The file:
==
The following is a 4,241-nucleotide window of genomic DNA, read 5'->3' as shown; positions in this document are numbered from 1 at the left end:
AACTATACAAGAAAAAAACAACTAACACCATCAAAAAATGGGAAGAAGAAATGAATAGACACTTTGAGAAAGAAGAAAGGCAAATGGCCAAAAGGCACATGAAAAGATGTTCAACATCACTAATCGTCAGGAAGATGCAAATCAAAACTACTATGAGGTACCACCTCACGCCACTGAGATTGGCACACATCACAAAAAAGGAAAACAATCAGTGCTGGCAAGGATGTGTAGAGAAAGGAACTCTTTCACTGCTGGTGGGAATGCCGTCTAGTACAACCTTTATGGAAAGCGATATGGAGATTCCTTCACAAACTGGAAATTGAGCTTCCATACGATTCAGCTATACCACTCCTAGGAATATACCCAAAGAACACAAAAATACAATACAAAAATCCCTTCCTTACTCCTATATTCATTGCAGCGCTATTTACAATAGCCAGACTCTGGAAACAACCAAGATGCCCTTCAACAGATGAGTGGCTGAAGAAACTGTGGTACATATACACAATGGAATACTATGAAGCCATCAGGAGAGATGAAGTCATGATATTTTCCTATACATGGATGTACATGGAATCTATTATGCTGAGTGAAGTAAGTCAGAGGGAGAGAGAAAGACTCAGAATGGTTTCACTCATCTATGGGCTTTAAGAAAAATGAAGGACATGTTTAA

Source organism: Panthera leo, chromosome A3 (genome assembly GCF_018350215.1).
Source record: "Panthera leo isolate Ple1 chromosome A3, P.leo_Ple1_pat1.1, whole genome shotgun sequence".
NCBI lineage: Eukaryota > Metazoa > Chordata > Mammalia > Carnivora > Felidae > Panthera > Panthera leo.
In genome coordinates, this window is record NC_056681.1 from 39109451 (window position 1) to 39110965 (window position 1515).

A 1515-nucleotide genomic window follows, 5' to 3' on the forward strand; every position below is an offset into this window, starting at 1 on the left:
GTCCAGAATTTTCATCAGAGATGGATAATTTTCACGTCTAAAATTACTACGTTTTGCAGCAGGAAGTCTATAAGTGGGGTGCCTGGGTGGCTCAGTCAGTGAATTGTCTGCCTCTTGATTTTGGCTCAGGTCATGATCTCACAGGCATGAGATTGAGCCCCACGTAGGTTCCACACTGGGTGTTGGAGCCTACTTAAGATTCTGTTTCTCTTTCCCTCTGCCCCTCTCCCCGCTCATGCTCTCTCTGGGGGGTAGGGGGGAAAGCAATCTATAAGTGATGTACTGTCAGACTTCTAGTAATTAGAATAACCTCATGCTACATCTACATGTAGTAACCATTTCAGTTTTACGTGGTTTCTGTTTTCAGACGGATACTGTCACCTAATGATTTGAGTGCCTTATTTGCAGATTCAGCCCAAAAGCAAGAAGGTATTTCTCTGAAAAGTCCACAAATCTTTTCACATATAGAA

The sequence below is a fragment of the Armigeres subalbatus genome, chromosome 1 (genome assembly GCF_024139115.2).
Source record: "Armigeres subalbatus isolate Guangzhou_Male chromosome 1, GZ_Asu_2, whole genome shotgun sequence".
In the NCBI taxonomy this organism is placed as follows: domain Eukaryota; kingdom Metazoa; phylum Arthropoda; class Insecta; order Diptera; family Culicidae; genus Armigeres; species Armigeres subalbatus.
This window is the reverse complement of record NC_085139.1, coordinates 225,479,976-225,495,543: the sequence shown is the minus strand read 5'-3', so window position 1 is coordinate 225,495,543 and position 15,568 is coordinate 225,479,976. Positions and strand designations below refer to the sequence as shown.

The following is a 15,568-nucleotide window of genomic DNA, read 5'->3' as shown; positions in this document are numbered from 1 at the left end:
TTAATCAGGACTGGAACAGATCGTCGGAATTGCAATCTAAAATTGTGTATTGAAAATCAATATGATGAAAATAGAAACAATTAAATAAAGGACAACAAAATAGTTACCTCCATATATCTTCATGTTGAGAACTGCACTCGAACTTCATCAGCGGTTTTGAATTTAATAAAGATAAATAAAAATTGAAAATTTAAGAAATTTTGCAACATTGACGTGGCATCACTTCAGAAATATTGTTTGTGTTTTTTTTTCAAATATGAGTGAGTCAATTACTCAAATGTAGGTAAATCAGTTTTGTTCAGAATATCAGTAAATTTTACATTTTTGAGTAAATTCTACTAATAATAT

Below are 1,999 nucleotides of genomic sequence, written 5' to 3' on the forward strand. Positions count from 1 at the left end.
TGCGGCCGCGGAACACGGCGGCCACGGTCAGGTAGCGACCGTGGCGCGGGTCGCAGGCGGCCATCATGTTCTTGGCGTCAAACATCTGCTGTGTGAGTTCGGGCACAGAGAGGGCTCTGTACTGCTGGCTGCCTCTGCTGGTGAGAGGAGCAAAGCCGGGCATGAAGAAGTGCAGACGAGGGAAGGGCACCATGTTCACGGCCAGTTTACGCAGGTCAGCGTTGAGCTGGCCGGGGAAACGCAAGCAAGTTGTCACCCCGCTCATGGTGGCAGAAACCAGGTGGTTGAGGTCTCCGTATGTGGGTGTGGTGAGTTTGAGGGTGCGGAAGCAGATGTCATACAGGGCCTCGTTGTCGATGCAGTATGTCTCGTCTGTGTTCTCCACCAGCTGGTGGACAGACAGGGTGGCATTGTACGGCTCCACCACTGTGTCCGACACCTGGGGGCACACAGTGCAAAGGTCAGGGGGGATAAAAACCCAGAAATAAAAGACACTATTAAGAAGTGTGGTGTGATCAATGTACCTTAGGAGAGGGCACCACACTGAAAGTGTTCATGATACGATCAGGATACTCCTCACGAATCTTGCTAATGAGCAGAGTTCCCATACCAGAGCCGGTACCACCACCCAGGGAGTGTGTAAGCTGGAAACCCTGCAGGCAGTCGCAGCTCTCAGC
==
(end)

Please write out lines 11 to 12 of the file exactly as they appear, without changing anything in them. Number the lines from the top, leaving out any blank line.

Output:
In the NCBI taxonomy this organism is placed as follows: domain Eukaryota; kingdom Metazoa; phylum Arthropoda; class Insecta; order Diptera; family Culicidae; genus Armigeres; species Armigeres subalbatus.
This window is the reverse complement of record NC_085139.1, coordinates 225,479,976-225,495,543: the sequence shown is the minus strand read 5'-3', so window position 1 is coordinate 225,495,543 and position 15,568 is coordinate 225,479,976. Positions and strand designations below refer to the sequence as shown.